National Center for Youth Law


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New Report Shows positive results from collaborative, trauma-informed, youth-centered responses to CSEC

The National Center for Youth’s Law’s ongoing collaboration with Los Angeles County to combat the commercial sexual exploitation of children and youth and serve those who are exploited is having a meaningful impact. Since the launch of the Law Enforcement First Responder Protocol in 2014, 361 young people have been identified and provided services under the Protocol. Kate Walker Brown, Director of NCYL’s Collaborative Responses to Commercial Sexual Exploitation Initiative, along with partners from the Probation Department and the Department of Children and Family Services, presented the results of a four-year review of the Protocol to the Board of Supervisors on November 13.

This groundbreaking Protocol has become a national model for collaborative, trauma-informed, youth-centered responses to commercial sexual exploitation of children and youth (CSEC). When first implemented, the Protocol represented a sea change in the way children who were commercially sexually exploited were identified, treated, and ultimately served by law enforcement and their partners. Even though children could still be arrested under prostitution laws in California prior to 2017, Los Angeles County demanded better. In lieu of arrest, the Protocol defines key steps for law enforcement, public agencies and community-based partners to take within the first 72 hours after they come into contact with a child or youth suspected of being commercially sexually exploited. These critical steps include connecting the young person to a specialized social worker or probation officer and a community-based advocate, and obtaining an expedited medical exam and urgent medical care if needed.

The report presents insights into the profile of young people vulnerable to sexual exploitation and the impact of the services provided through the Protocol. Highlights of the findings include:

  • The average age of first recovery by law enforcement was just under 16 years old, and the youngest child was eleven years old.
  • The youth identified through the Protocol were disproportionately African American (71%) and 85% had a prior referrals to the child welfare agency.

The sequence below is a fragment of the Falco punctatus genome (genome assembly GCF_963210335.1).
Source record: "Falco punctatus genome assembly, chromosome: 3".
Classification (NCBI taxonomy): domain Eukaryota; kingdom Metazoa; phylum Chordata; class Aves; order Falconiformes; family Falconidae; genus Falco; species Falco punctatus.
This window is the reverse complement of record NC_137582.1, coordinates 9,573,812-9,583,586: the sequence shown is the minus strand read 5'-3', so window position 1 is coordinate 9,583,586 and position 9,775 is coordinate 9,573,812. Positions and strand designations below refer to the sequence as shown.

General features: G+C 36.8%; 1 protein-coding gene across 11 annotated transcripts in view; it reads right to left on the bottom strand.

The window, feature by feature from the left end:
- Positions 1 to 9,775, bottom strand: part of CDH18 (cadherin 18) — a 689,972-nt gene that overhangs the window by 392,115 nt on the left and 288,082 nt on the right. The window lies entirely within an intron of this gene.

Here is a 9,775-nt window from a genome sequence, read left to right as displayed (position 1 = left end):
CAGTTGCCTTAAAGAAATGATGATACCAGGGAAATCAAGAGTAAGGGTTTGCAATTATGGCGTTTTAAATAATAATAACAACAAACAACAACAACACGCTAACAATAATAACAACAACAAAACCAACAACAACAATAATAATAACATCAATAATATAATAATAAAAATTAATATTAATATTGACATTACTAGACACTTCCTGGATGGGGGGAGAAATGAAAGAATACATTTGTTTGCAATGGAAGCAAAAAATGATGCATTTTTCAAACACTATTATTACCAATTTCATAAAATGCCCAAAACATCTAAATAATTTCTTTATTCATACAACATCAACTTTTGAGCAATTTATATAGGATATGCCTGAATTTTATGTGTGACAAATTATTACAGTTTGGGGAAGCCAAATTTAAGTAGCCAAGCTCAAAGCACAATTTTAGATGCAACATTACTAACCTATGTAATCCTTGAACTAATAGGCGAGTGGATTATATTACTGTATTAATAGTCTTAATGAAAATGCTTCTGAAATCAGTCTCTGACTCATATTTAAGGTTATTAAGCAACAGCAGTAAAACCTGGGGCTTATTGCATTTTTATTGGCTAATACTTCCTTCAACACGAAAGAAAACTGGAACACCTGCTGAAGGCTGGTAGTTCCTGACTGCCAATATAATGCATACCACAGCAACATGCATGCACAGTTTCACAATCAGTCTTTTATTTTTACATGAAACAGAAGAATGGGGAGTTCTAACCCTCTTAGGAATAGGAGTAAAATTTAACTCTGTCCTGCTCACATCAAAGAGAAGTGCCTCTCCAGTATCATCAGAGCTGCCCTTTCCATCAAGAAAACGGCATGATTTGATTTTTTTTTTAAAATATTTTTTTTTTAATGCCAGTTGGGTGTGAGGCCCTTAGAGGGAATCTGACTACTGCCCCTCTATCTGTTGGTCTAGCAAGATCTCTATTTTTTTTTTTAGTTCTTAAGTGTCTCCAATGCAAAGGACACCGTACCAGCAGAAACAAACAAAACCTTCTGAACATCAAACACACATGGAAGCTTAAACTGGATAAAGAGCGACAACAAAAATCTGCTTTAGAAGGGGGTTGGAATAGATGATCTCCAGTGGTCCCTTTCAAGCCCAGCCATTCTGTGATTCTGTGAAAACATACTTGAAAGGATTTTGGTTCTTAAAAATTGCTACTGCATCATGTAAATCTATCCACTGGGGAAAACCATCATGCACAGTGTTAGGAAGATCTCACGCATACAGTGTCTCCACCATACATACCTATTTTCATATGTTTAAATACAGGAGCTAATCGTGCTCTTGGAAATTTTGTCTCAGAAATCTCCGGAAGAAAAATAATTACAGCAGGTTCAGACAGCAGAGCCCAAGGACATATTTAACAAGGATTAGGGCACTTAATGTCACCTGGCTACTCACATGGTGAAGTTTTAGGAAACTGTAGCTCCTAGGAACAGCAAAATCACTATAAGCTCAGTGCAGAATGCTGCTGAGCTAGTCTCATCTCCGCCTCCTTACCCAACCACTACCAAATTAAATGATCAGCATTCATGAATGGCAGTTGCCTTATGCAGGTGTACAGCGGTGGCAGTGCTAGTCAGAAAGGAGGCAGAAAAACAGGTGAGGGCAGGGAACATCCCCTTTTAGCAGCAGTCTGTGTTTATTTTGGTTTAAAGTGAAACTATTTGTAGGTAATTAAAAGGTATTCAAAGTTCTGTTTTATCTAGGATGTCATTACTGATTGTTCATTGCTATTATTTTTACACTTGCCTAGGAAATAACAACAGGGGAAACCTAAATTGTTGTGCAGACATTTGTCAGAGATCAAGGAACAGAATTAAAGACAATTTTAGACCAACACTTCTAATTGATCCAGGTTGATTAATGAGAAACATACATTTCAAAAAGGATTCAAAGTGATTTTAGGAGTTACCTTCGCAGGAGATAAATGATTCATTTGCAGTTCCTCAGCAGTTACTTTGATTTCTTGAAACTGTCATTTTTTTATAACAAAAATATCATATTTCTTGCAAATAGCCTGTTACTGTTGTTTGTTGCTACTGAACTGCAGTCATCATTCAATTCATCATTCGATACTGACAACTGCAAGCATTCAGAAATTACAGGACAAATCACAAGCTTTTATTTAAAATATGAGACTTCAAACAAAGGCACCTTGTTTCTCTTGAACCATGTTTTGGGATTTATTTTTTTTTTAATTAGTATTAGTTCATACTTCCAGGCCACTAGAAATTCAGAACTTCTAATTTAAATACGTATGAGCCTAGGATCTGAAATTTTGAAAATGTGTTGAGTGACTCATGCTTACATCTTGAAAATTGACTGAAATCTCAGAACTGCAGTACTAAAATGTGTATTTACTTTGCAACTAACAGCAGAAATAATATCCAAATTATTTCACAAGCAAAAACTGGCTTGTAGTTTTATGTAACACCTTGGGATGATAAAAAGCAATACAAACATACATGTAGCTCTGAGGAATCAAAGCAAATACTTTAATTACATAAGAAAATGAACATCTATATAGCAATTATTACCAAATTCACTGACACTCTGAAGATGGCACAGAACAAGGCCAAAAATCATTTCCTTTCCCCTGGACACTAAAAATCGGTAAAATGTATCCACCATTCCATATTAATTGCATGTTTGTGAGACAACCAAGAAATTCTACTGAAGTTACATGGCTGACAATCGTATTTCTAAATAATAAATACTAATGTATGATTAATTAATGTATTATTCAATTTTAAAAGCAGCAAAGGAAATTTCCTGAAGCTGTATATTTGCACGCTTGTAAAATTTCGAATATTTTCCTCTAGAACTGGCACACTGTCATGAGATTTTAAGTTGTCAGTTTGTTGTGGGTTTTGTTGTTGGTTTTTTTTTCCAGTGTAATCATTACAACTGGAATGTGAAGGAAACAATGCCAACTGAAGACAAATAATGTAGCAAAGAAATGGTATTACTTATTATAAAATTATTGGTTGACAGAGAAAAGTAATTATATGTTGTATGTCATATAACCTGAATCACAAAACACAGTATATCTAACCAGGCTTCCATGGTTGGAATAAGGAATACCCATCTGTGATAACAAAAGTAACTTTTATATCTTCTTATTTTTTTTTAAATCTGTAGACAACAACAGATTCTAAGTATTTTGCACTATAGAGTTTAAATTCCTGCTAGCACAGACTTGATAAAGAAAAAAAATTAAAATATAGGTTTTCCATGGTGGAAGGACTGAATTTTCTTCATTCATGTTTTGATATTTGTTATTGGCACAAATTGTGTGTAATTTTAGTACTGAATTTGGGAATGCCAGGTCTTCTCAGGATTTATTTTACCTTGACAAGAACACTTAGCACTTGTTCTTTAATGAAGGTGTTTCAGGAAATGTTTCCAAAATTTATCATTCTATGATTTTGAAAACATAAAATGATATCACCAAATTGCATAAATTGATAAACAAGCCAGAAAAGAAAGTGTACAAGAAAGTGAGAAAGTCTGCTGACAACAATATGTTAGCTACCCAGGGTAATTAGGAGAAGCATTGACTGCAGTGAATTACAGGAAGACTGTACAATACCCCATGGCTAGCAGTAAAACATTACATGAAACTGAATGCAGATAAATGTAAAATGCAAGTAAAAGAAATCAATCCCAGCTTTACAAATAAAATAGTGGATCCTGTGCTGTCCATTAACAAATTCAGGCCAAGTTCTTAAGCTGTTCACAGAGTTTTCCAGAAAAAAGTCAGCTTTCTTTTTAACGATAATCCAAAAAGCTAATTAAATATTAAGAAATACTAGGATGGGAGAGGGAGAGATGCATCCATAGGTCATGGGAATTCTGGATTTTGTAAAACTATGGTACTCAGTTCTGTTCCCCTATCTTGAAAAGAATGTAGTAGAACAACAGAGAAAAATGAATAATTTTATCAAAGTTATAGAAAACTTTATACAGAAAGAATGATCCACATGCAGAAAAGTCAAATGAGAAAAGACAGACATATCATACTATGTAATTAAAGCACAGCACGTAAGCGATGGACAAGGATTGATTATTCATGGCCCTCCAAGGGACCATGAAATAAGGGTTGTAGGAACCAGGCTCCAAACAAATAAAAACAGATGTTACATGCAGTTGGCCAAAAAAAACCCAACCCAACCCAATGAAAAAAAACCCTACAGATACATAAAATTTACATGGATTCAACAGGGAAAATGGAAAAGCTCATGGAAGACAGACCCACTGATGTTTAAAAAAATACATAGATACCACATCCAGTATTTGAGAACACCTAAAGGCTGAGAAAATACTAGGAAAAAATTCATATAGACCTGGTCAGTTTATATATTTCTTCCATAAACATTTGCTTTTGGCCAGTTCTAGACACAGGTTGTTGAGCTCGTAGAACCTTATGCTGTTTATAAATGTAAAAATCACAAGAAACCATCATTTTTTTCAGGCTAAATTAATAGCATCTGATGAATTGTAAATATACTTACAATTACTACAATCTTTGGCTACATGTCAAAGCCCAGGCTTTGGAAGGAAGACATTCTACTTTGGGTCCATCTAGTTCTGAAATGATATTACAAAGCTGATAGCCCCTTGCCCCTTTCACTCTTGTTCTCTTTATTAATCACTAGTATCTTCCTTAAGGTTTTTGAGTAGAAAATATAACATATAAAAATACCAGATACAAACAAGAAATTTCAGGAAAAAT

• 5% of youth received a medical evaluation in the first 72 hours after being recovered.

Youth were more stable after receiving services through the Protocol – Fewer than 25% of the identified youth had left home or care (AWOL) after the first 72 hours. And continued support and engagement resulted in more stabilization—fewer than 12% of all youth recovered were AWOL as of August 2018.

The Protocol was created and implemented through a partnership between NCYL, county agencies and community partners, as the Board of Supervisors recognized. “The First Responder Protocol has made an undeniable difference in the lives of many exploited and abused young people. While it is disheartening to learn of their history of trauma and maltreatment, it reminds us that there are many opportunities during a child’s life for any one of us to report abuse, provide support, and intervene to prevent a child from being sex trafficked,” said Supervisor Mark Ridley-Thomas.

Youth notice when a supportive, collaborative approach, rather than a punitive one, is used. One youth who received services through the Protocol explained the difference in how she was treated. Rather than being arrested, she was taken to a medical clinic, and was connected to a social worker and an advocate, with whom she ultimately developed a close, ongoing relationship: “I felt like how me and my advocate really bonded is even though my family wasn’t there to see me, she was. She was there that night with me through the whole process, and then she even came the next morning and talked with me.” The youth also noted how her relationship with the advocate helped her fight the urge to leave placement: “You know, at least someone’s expecting me to do better, knowing I can do better. So, it’s like, why not stay for her?” By transforming these first interactions to focus on building connection and meeting the immediate needs of youth, the Protocol supports young people to achieve longer-term safety, stability and wellbeing.